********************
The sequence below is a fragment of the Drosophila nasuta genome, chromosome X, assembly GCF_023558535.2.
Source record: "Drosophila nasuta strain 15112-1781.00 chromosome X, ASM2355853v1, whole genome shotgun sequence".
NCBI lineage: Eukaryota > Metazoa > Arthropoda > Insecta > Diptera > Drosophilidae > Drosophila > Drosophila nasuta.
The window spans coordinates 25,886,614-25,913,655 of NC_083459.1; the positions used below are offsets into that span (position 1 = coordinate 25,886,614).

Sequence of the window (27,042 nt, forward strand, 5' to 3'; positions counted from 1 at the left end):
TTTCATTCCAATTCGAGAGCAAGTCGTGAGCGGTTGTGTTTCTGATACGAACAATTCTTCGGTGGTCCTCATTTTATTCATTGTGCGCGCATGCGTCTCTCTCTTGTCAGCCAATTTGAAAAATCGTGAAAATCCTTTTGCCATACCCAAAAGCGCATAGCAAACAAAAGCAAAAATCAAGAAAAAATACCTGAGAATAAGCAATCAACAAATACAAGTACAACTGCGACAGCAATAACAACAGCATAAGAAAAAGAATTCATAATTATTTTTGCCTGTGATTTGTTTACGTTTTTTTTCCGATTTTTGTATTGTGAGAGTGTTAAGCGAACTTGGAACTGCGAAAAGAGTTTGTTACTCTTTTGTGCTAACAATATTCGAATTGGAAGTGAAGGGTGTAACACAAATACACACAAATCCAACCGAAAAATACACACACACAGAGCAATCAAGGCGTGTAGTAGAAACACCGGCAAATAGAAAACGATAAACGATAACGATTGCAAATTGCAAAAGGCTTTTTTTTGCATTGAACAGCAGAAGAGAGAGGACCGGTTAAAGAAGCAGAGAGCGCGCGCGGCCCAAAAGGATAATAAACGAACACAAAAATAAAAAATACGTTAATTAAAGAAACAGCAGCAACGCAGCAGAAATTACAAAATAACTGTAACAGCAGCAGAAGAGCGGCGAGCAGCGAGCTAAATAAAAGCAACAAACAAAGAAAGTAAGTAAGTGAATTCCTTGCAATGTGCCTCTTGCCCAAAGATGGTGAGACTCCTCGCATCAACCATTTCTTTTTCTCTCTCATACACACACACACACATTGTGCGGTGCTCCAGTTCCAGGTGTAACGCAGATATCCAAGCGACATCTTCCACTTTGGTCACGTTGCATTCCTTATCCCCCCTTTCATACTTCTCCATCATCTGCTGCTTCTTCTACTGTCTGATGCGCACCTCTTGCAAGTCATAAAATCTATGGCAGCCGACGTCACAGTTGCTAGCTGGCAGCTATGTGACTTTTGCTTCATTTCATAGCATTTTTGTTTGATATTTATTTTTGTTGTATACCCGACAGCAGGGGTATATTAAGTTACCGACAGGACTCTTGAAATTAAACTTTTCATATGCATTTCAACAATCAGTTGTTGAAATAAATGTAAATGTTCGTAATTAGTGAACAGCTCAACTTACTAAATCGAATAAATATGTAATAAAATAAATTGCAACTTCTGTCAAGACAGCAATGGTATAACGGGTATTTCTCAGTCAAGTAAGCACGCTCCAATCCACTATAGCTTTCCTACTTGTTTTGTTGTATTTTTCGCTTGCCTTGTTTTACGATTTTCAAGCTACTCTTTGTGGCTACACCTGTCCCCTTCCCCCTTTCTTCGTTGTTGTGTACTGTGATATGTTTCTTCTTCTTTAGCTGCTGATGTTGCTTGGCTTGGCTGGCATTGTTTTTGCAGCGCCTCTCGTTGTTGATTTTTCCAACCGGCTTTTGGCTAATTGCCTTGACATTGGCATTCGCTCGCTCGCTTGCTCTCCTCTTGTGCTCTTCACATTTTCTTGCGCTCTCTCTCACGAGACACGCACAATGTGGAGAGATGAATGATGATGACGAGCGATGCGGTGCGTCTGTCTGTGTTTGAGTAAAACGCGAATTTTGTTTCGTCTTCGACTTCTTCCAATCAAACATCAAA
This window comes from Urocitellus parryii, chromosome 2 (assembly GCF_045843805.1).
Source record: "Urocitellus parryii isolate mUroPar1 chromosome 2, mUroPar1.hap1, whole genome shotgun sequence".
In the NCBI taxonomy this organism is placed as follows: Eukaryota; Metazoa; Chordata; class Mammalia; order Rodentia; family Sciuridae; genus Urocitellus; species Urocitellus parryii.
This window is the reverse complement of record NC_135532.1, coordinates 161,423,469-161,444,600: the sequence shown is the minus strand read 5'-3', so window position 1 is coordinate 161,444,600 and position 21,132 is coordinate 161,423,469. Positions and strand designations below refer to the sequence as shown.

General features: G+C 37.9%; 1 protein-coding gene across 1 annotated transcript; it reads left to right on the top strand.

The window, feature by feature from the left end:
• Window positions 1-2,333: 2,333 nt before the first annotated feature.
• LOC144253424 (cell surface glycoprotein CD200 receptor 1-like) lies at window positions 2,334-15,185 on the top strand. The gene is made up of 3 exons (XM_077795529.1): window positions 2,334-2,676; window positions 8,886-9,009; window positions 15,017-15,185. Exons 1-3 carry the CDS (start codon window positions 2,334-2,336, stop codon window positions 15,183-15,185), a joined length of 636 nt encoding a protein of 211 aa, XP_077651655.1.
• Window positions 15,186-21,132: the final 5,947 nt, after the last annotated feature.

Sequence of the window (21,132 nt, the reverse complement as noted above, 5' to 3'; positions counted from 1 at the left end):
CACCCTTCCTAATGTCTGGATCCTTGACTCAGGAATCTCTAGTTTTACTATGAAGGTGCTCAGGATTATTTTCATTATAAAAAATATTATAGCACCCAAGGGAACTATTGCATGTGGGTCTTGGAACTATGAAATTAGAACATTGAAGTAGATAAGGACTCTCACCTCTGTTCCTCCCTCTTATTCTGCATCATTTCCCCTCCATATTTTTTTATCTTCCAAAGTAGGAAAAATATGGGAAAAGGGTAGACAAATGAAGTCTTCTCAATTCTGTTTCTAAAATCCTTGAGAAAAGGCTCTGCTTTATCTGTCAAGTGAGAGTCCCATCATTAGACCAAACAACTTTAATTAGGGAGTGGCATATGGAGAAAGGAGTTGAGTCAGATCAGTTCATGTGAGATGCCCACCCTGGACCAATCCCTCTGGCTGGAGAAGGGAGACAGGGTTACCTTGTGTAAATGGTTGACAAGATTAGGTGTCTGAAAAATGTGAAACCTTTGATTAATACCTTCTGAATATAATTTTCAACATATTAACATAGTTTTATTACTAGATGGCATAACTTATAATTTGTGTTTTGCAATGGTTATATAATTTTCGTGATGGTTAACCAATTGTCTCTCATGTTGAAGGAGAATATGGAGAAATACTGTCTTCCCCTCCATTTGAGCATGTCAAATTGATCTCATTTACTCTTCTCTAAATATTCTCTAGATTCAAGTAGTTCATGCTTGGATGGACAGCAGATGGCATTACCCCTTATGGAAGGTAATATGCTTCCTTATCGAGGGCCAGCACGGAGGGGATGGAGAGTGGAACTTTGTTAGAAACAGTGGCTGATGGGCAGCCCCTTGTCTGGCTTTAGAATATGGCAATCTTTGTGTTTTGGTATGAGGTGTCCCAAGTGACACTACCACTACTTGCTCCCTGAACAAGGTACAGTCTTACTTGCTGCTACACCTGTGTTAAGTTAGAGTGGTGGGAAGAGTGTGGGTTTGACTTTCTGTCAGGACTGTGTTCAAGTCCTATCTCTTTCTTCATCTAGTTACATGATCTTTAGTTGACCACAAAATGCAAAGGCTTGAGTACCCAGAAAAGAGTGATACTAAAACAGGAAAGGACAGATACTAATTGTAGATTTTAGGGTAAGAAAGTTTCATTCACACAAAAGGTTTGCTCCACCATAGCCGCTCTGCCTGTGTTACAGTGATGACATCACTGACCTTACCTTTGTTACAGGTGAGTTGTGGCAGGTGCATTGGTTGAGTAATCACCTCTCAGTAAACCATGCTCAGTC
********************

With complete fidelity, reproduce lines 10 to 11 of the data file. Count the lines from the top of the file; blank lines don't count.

This window is the reverse complement of record NC_135532.1, coordinates 161,423,469-161,444,600: the sequence shown is the minus strand read 5'-3', so window position 1 is coordinate 161,444,600 and position 21,132 is coordinate 161,423,469. Positions and strand designations below refer to the sequence as shown.

General features: G+C 37.9%; 1 protein-coding gene across 1 annotated transcript; it reads left to right on the top strand.